8. Campus Safety and Security – Every college has safety and security issues. What are the statistics of the last four years? Ask about murder, rape, assault, stalking, theft and trespassing. What are the preventive measures? Regarding major security incidents, what is the college’s track record and ability to promptly communicate with students about lockdowns? How does the college handle infectious health problems – meningitis, etc.? Are you satisfied with the way each college has handled such issues? Be sure to ask and research about dorm safety. Talk to current students about these issues.
9. Consulting Services – What consulting services are provided? What counseling services does your student need? Students often seek counseling for anxiety, depression, eating disorders, drugs, alcoholism, academic performance and career issues. How extensive are these services? How often have students used each service over the years? What is the success rate?
10. Parents Association – Which colleges have parents association? If they have one, you’ll be able to talk to other parents about any concerns you may have. Decide if each college is parent and family friendly. You will find that some are interested in parenting opinions, suggestions and involvement, while others are not. Some colleges just want your tuition payment and annual donation.
11. Campus Activities – When students have a particular interest, make sure the colleges under consideration offer the student an opportunity to participate. Other students may prefer colleges with a wider array of activities, so they can explore their options and test their skills.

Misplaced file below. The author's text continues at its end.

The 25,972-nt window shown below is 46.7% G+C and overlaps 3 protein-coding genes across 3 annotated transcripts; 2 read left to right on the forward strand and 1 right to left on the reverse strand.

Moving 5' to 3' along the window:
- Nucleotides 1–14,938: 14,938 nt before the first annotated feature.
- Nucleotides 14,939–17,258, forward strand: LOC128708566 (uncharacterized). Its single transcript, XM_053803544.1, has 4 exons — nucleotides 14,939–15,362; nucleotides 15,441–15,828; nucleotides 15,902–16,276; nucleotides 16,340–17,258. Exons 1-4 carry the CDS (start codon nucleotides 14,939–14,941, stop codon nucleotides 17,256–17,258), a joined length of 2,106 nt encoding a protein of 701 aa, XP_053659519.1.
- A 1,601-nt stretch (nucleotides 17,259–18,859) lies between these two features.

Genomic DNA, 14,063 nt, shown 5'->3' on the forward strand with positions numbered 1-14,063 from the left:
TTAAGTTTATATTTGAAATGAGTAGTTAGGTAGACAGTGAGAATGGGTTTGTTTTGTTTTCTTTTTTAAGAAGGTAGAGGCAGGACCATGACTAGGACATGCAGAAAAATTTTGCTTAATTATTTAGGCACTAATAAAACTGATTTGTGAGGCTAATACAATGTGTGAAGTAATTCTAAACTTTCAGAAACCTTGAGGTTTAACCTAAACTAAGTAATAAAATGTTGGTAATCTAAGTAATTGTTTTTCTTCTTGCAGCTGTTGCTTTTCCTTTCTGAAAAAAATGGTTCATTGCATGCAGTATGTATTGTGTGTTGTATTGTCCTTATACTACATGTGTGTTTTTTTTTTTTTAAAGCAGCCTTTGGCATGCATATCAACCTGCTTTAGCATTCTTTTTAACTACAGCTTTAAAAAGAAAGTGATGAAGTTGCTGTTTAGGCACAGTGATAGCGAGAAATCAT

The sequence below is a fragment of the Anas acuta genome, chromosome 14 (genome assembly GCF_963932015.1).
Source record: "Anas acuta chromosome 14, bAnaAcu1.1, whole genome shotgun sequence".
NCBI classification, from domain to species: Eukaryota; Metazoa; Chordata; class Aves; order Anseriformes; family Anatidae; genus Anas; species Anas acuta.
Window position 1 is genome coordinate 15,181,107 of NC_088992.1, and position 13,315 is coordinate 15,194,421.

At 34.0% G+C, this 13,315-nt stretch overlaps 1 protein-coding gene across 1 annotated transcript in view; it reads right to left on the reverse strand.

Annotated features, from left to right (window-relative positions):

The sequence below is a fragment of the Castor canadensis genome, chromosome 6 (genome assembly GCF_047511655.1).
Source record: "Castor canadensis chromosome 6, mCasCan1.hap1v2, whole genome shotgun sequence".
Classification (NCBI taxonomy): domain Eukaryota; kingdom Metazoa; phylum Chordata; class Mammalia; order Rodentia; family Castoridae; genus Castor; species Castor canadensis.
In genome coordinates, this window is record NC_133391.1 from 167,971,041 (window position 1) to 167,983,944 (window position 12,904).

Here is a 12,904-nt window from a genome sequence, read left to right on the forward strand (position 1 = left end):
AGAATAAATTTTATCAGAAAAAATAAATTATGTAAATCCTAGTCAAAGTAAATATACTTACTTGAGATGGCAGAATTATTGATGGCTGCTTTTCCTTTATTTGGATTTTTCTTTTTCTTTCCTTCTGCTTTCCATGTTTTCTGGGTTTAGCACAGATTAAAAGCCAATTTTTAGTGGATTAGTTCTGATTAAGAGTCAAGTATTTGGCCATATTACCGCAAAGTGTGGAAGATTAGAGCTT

Once you’ve narrowed down the four or five colleges that interest you the most, fit the student’s qualifications and meet your personal financial needs, the application process can begin. Many students implement strategies to help ensure acceptance into colleges that fit their needs and desires. They apply to one or two colleges that they consider a stretch, two or three that they are confident of acceptance and one or two that they consider a slam dunk. This is an excellent strategy to consider, as the competition among high quality, low cost colleges will always be tough. Keep in mind that some colleges accept less than 20% of their applicants.
When parents do well in this process, they will help their children gather and evaluate important college information, explore options, focus on what will enable students to succeed, and teach their children how to make sound and informed decisions. However, once the choices are narrowed down to the two or three most suitable colleges, the final selection should be left to the student.
Visit Bob’s web site: http://www.The4Realities.com. Bob Roth is the author of The 4 Realities of Success During and After College—and—The College Student’s Guide to Landing a Great Job.